Ken Tyrrell was lucky to have a fine “teacher/pupil” team between 1970 and 73 in Jackie Stewart and Francois Cevert. Stewart had been instrumental in selecting Cevert from the Formula Two maelstrom and the young Frenchman was a willing pupil throughout their time together in Ken’s team. Tyrrell admits that Francois absolutely idolised Jackie in every way, wanting to emulate his achievements in every respect. Stewart, in turn, felt in no way threatened and came to look upon Cevert as his protégé.

By the middle of 1973, Stewart not only knew that he would be retiring at the end of the year, but also appreciated Cevert was getting to the point that he could run quicker than him in some circumstances. The intention was that Francois should assume the team leadership in 1974, sliding into the number one berth logically and unobtrusively in the wake of Jackie’s retirement. Sadly, it wasn’t to be: a brutally destructive practice accident at Watkins Glen on the eve of the United States Grand Prix left the racing World mourning the man who looked likely to become France’s first World Champion.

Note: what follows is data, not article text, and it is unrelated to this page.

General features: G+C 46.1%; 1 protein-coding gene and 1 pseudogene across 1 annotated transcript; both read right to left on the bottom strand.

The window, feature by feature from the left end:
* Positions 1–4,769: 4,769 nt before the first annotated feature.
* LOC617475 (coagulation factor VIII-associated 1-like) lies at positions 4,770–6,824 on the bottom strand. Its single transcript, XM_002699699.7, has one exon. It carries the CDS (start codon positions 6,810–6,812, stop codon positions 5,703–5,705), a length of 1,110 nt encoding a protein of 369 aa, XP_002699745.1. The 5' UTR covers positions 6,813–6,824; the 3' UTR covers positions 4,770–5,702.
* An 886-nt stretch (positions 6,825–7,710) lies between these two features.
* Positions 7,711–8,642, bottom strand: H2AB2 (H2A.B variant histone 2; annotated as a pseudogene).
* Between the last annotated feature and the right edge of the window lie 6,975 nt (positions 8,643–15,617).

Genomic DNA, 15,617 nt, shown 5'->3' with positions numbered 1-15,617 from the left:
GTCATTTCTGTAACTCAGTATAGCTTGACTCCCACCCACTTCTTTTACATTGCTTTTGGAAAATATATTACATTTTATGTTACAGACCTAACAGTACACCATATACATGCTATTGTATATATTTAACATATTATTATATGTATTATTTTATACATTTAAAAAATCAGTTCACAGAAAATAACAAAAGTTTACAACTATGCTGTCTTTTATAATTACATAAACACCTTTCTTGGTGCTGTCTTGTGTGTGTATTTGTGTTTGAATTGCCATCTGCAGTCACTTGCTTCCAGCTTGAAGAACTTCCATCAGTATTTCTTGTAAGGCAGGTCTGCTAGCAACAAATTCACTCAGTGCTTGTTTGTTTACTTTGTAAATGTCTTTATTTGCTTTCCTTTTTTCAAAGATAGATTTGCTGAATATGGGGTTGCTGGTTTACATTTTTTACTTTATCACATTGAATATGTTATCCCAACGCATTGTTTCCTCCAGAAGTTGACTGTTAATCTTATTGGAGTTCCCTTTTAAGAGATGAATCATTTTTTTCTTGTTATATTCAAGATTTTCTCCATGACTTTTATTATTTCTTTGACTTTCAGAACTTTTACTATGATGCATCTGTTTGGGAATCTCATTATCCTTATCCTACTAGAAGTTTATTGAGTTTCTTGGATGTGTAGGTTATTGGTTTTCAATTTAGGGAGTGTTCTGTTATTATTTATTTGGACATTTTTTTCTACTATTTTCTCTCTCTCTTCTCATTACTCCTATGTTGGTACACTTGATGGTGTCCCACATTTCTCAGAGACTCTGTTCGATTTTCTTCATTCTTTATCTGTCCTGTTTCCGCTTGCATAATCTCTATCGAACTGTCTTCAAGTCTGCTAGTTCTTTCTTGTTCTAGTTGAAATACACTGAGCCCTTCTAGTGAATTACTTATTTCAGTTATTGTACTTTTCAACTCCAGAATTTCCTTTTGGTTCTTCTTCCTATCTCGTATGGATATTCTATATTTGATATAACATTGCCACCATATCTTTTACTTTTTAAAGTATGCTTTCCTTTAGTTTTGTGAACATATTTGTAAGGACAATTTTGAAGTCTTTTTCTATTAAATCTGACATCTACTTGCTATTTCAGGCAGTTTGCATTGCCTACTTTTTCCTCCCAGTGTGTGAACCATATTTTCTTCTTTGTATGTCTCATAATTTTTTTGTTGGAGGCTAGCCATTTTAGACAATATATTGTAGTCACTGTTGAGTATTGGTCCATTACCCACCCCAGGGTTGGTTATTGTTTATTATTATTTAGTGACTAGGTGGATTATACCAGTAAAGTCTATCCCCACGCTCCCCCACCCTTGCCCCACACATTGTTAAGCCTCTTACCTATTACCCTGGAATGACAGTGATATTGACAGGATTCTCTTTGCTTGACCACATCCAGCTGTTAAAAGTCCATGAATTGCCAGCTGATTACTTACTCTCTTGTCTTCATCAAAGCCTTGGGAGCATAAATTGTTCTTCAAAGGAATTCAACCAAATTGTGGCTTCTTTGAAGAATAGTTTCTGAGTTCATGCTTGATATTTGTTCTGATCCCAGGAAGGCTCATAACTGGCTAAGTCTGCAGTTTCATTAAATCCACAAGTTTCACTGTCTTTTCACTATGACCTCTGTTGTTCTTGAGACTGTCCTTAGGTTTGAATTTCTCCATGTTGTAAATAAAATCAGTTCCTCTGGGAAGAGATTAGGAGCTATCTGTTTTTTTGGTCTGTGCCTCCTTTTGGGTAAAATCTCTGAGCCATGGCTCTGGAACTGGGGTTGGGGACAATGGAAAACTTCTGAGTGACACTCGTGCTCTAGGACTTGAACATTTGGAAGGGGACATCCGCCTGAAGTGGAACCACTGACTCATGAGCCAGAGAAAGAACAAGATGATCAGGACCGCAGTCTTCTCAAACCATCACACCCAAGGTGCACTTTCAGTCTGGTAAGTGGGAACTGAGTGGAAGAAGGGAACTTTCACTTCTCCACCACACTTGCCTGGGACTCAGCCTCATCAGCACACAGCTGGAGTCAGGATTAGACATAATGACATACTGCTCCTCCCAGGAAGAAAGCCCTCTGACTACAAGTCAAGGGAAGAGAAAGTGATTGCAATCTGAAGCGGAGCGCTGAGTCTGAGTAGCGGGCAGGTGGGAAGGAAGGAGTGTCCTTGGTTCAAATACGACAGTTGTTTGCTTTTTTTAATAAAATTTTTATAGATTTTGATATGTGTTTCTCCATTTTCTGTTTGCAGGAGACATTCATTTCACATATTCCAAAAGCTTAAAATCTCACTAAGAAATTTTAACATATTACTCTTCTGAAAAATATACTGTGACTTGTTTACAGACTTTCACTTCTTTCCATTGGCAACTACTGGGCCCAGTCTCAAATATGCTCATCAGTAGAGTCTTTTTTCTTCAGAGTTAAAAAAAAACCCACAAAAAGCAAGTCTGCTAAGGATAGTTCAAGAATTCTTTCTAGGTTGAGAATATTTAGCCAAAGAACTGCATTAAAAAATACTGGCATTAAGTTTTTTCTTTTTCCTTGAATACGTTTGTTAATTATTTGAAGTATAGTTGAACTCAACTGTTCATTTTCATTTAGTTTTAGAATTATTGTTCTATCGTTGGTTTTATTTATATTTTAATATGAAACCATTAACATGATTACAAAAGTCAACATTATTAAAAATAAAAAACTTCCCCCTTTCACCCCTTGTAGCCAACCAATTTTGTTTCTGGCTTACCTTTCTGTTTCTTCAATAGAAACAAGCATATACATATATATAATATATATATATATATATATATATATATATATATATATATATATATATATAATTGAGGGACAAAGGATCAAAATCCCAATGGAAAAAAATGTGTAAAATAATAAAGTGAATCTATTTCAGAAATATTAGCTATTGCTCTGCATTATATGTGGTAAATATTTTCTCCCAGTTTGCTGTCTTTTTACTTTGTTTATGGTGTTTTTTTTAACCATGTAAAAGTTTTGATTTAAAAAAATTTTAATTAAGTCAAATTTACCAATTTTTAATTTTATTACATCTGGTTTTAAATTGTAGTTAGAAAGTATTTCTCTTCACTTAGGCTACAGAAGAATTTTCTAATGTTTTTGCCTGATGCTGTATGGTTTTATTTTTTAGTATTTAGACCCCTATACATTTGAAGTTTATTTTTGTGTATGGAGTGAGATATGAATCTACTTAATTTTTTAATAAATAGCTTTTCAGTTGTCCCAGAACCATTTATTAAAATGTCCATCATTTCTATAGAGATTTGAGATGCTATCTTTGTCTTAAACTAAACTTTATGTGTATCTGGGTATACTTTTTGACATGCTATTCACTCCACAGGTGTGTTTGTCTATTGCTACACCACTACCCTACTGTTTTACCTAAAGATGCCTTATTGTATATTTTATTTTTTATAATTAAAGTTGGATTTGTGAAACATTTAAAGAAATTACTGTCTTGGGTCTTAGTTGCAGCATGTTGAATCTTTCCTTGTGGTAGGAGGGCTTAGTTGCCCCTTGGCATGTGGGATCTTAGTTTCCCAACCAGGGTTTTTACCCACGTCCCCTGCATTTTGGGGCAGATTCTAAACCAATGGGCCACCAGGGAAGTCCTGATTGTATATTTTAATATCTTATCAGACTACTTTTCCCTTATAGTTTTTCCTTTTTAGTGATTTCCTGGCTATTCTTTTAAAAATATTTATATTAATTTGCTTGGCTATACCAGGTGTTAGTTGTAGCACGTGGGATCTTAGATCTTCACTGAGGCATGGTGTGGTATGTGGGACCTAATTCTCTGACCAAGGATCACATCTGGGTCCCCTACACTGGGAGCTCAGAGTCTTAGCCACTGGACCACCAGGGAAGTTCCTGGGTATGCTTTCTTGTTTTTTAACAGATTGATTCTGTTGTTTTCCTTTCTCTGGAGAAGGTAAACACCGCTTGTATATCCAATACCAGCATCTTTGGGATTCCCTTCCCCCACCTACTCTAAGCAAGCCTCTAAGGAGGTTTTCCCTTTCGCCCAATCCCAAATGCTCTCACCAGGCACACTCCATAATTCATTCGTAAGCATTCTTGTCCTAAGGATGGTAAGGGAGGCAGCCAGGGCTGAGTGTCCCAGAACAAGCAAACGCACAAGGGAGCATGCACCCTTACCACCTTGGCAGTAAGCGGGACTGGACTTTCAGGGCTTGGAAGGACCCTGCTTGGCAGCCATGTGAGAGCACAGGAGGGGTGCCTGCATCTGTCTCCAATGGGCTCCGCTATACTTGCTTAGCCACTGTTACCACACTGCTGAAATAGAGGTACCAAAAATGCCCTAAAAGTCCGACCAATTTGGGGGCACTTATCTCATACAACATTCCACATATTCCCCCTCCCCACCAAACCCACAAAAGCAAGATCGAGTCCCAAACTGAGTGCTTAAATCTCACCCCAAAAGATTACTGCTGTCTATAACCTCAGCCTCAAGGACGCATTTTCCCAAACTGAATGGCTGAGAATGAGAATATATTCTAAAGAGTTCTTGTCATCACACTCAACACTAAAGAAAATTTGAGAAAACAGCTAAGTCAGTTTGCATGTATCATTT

For sheer philosophical resilience, three times Champion Niki Lauda takes some beating. He has been paired with some extremely high calibre team-mates during his decade at the top of Formula One — and has never batted an eyelid about any of them! He got on well with Clay Regazzoni between 1974 and 76, sustained a healthy disdain for Carlos Reutemann in 1977 and then switched to Brabham where he worked with John Watson and Nelson Piquet, both of whom became good friends.